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Author Topic:   AOL
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posted October 31, 2005 11:21 AM     Click Here to See the Profile for fred   Click Here to Email fred     Edit/Delete Message   Reply w/Quote
After all these years, no topic for AOL? Not that I care too much - but they're now going after what Yahoo and Google have been doing for years. And this site does tend to focus on Time Warner related shit.

AOL: The Relaunch
It was scarred by scandal, mocked as Internet for Dummies, left for dead—but now it's being courted by Google and Microsoft. A story of (perhaps) redemption.
Monday, October 31, 2005
By Stephanie N. Mehta and Fred Vogelstein

In late July 2004, Time Warner's America Online unit assembled 25 or so of its top managers for a meeting at the Ritz-Carlton hotel in Midtown Manhattan. The session, held in a narrow conference room in the hotel basement, was blandly billed as a "strategic offsite." But in truth, though no one came right out and said it, the executives were there to plot AOL's last stand.

Just before lunch, AOL's vice chairman, Ted Leonsis, and Mike Kelly, president of the media networks group, delivered a sobering assessment: Customers were defecting in droves from AOL dial-up accounts to broadband. Competitors like Yahoo and MSN were only getting stronger. To stay relevant—and to stay in business—AOL would need to build a Yahoo-like Internet portal. And to make that portal attractive to users and advertisers, AOL would have to offer up its rich content for free.

Leonsis, a gregarious, sometimes unpredictable sort (the majority owner of the Washington Capitals hockey team, he once hockey team, he once shoved a fan who taunted him at a Caps game), was particularly impassioned. He cajoled his audience and cheered the proposed strategy. He also prophesied doom if AOL failed to act. "It was like he used every personality he had," says one executive present at the meeting.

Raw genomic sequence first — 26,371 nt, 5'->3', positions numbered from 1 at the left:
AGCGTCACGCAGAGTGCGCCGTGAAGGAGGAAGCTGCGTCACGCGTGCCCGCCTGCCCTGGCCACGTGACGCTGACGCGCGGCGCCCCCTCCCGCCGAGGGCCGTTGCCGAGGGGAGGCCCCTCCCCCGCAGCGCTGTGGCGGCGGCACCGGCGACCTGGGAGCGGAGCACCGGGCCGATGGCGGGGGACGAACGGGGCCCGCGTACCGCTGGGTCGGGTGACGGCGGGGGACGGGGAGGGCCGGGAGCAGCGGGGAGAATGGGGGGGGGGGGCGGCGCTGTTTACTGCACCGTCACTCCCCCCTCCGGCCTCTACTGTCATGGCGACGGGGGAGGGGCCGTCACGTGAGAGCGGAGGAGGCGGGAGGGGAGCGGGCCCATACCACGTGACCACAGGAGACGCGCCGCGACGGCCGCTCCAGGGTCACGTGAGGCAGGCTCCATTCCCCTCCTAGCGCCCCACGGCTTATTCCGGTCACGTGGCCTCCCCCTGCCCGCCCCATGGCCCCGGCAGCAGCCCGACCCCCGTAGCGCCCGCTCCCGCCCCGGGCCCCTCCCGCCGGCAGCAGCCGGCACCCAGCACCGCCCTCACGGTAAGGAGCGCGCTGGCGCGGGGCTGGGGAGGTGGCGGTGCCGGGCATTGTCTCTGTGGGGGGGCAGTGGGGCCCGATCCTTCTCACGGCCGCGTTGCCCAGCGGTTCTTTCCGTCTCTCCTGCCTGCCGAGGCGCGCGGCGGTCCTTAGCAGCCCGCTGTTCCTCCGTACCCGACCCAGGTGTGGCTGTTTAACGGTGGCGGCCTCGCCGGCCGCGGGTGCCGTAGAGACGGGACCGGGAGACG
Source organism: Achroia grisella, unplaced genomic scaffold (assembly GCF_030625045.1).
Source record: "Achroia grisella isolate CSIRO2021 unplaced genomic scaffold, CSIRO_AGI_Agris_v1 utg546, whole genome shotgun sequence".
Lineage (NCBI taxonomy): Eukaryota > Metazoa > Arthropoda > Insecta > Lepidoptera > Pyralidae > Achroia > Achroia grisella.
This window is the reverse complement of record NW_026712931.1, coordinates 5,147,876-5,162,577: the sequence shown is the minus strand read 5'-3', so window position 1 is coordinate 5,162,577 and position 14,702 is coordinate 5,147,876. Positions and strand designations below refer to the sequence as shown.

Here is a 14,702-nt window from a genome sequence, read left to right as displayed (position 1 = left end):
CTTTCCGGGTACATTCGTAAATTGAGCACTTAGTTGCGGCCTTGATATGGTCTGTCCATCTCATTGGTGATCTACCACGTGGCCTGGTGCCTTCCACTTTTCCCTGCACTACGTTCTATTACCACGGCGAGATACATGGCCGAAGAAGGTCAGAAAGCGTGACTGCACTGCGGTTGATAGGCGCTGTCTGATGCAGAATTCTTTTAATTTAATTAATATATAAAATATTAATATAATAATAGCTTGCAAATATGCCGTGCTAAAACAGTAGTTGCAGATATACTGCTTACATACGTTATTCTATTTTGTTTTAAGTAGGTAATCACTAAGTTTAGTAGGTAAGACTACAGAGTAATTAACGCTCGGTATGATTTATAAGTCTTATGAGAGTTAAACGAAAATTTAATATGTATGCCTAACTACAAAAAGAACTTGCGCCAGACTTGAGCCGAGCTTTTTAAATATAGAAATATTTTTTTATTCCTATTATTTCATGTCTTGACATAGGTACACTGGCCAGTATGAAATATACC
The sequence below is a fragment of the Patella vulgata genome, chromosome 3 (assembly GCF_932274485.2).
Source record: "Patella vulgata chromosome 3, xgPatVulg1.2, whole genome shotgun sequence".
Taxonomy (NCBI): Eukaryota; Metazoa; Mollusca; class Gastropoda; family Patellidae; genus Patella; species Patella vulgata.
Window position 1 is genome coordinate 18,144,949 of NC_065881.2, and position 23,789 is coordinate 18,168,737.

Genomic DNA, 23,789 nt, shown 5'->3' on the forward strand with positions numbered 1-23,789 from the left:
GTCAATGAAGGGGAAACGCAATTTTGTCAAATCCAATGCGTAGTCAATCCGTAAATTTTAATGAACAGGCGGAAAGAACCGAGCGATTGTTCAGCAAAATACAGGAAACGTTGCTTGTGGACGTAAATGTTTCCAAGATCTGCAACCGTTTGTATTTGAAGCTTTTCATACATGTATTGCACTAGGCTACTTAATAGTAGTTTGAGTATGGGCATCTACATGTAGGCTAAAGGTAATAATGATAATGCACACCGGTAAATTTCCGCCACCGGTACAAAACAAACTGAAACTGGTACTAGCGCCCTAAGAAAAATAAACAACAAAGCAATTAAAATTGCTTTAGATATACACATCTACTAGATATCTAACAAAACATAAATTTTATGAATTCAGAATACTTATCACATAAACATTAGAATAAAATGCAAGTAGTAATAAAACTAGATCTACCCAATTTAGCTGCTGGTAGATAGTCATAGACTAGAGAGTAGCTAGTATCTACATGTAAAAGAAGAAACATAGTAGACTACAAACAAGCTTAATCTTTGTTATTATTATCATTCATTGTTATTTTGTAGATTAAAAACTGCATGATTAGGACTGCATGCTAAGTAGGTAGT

What Leonsis was advocating was nothing less than a redefinition of AOL. Many of the executives were stunned to hear such heresy from one of the few holdovers from AOL's glory days. Another vice chairman (and former Time Warner CFO), Joe Ripp, rose in opposition: In his view such a plan would simply accelerate the demise of AOL's still-lucrative dial-up business. Why should customers pay $24 a month for content that would be available free? Other execs argued that AOL had turned a corner, and with ads returning to the Internet, the unit didn't need such a drastic overhaul.

Just as the discussion got heated, AOL chief Jonathan Miller suggested a lunch break and departed with a small group of his top executives, some of whom opposed the free-content scheme. When they returned, Miller made an announcement to the entire group: We are going to do this.

The July session proved a turning point in what has become an improbable and dramatic renaissance. Wasn't it just five minutes ago that, as far as most of the world was concerned, AOL was DOA? Now it is reemerging as a force on the web. More surprising still, it's being courted as an important potential partner for companies that once dismissed the service as Internet for Dummies. Among the suitors: tech titans Google and Microsoft. The incongruity is striking. It's as if Porsche and BMW were suddenly vying for a piece of Buick. But the attractions are considerable: the more than 100 million unique visitors AOL attracts to its network of sites and gaggle of online utilities such as AOL Instant Messenger, MapQuest, and Moviefone. And now there's the free website, which was quietly launched at the end of September. The site, a portal offering news, search, and listings, is already piquing advertiser interest.

The technorati's newfound love for AOL is not yet matched by Wall Street or by skeptical executives within Time Warner (which also owns FORTUNE's publisher). Neither will soon forget AOL's calamitous plunge from more than $200 billion in value before its disastrous acquisition of Time Warner to about $5 billion for the unit a few years later. At an estimated $10 billion, AOL's worth today is still only a small fraction of its peak—but it's also a dramatic rebound from the bottom of the crater. It is, after all, an operation devastated by the bursting of the tech bubble, traumatized by a financial scandal that cost its parent company $360 million in fines, and hamstrung by a series of execution and strategic bungles, most notably its failure to see broadband as a serious threat to its dial-up business. AOL was scorned as a dinosaur of the early Internet period. But reports of AOL's extinction, it now appears, were greatly exaggerated.